Reading Vince Vaughn’s perspective on why he doesn’t use social media is a reminder to those using too much social media that it isn’t that important.
(admittedly, this piggybacks on Monday’s post on Gina Carano, see: Hey Star Wars Hardcore Fans, Stop Trying To Get People Fired For Being Ignorant on Social Media)
“I’ve never been a big social media person,” Vaughn explained. While he says he has “a lot of friends who enjoy it,” the Old School star admits he’s “never really engaged in social media all that much.”Why ‘Freaky’ Star Vince Vaughn Doesn’t Use Social Media
Put us in the group that didn’t care that much for Vince Vaughn’s most recent movie, but I like him as an actor. He’s proven to be more versatile than many that would just take the same safe role. He’s taken on some unexpected projects that surprised me. His facial expressions are a bit generic at times and I don’t find his brand of comedy hilarious, but I can see and appreciate his general style. He brings flavor to the roles he’s in that’s noticeable. I like that.
What he’s saying about his use of social media is especially interesting.
If we read between the lines, this is a refreshing reminder that some, predominantly the younger generation today it seems, rely far too much on social media for what’s important in the world. Don’t misunderstand me, there are some grandparent types my age going hog wild on Twitter and Instagram too.
Does it really matter, though? I mean, will you be remembered for what you posted on social media? Who will be? Maybe those with a gadzillion followers. Those influencers that make a living maintaining a huge following. The vast majority of the rest of us? Doesn’t really matter.
Yes, including some celebrities like Vince Vaughn.
Mostly strategically, I’ve used Twitter and Facebook since they were both released. I’ve been on this internet since dial-up days and have blogged, off and on, since 1999. That makes me a dinosaur online. I haven’t used Instagram that much and never used Tiktok. There are plenty of other sites I have used and don’t use that have enjoyed various fad-like popularity. My use of these social media platforms by and large, historically, has been promotional, not personal.
I don’t mean my accounts are spam accounts, they aren’t, but if you look at my Twitter for example, these days it’s mostly posts from this blog. When my last book was published (yikes, almost 10 years ago now!) I wrote more about that project. I figured that information would be interesting and useful to those who were interested in reading my book, or might be interested in me as an author. Sometimes, rarely, I’ll like or retweet something interesting, creative, curious, funny or inspiring some other type of emotion. What emotion that is of mine isn’t always stated. Herein lies the danger of ascribing too much relevance to what somebody “likes” online.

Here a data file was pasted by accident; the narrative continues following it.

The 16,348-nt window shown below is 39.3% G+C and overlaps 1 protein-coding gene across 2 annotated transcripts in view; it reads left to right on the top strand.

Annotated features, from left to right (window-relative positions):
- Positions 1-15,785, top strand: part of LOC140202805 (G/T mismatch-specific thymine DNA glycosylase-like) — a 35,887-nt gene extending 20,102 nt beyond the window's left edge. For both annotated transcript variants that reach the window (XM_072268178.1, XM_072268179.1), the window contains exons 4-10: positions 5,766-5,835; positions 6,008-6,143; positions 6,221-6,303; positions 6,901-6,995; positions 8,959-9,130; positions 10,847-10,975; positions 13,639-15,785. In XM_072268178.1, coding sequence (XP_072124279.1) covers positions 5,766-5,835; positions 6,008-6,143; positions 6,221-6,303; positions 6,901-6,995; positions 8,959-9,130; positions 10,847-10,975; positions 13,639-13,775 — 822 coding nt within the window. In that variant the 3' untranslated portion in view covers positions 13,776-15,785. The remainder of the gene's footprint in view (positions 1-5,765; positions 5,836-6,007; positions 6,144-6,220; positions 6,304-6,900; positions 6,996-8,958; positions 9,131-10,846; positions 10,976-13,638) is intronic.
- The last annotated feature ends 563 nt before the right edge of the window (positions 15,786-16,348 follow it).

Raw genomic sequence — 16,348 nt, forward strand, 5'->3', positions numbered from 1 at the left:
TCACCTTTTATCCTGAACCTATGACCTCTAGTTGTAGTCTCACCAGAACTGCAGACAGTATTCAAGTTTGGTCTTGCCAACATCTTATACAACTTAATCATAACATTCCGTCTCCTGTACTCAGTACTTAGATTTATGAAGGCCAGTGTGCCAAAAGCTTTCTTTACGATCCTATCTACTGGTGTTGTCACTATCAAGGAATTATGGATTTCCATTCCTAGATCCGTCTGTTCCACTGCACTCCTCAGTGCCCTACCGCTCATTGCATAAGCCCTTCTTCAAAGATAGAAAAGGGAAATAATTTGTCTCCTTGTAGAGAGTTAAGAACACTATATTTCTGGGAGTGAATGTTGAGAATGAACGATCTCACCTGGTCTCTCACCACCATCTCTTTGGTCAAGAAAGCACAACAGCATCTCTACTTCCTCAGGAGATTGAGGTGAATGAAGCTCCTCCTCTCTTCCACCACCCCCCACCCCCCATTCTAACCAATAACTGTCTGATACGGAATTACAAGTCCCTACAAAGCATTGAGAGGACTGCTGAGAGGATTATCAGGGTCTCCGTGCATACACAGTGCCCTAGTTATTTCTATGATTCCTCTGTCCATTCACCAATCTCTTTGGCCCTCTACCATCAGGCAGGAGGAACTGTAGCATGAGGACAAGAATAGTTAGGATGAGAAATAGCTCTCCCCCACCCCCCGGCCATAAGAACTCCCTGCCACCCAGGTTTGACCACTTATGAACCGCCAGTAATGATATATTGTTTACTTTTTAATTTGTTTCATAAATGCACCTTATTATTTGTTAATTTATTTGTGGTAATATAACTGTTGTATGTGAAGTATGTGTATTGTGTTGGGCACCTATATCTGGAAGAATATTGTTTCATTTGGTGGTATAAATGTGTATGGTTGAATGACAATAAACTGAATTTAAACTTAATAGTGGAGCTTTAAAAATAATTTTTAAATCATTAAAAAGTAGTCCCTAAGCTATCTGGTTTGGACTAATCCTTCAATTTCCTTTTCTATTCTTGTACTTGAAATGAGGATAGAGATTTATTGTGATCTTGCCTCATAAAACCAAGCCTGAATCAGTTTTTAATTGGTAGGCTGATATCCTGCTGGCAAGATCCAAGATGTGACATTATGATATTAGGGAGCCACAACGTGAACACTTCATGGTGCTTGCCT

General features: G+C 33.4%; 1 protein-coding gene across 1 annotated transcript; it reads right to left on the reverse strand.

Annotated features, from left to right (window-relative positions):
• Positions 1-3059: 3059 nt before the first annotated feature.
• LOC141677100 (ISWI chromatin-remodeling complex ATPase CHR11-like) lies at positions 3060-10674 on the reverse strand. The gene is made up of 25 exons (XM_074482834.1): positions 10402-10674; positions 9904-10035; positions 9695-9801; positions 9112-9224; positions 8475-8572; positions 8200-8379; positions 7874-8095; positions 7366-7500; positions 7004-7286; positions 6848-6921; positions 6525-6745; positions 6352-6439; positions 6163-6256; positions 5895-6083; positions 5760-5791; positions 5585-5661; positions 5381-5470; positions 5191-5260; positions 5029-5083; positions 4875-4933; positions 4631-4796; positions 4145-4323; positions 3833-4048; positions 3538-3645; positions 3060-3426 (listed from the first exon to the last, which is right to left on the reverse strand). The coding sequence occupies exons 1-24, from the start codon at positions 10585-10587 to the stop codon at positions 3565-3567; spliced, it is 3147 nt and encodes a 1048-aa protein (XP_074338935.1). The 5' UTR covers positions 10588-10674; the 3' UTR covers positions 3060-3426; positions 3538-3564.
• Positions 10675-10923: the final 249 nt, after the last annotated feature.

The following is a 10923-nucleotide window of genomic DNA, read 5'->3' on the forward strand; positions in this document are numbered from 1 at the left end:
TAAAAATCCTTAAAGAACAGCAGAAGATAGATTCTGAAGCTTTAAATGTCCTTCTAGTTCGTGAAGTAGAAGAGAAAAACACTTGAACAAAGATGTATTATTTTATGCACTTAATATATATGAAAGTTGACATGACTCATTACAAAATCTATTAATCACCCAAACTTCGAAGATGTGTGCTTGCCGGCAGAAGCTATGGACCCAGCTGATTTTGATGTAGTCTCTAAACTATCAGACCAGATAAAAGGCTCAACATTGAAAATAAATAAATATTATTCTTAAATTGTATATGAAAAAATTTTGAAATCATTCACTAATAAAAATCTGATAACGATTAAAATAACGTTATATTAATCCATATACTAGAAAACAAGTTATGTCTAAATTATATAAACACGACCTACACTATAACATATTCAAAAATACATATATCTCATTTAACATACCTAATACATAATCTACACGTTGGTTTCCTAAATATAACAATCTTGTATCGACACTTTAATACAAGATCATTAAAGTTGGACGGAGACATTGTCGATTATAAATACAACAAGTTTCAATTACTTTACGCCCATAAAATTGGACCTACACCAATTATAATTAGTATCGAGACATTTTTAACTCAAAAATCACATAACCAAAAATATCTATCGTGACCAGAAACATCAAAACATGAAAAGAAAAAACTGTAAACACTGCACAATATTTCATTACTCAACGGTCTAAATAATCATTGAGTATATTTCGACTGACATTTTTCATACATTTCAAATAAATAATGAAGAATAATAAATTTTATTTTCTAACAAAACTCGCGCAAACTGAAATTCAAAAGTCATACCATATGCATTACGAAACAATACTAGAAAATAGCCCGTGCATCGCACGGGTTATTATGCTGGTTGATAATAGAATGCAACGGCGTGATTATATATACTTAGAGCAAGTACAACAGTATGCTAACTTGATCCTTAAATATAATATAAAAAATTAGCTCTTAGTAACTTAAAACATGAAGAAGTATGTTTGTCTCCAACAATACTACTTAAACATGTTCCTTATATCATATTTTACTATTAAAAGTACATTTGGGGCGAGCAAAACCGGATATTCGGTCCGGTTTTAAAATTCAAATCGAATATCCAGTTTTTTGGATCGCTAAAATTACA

I think what Vaughn was being asked is why he wasn’t using social media to promote projects he’s in. That’s a fair question in 2020. His answer is actually smart. If he gets in for just promotion, then he won’t be as “popular” most likely as other actors who work more personal info into their social media presence.
Of course, by revealing more personal information on his life, he also risks being misunderstood, misquoted and maligned. That’s what brevity on Twitter can do if you say something brief or, gasp, you like something that is unpopular.
Since when did liking a tweet or retweeting something become indisputable evidence of skullduggery on a person’s part? For some, it has. The obsessive social media users need to get outside more. Go offline. Stop obsessing over everything someone says, does, likes, dislikes, etc on social media.
Maybe Vince Vaughn is smarter than we realize. His choice not to engage at all on social media vs. the President of the United States tweeting everything he can think of looks sage-like. Sometimes diarrhea of the mouth becomes diarrhea of the soul.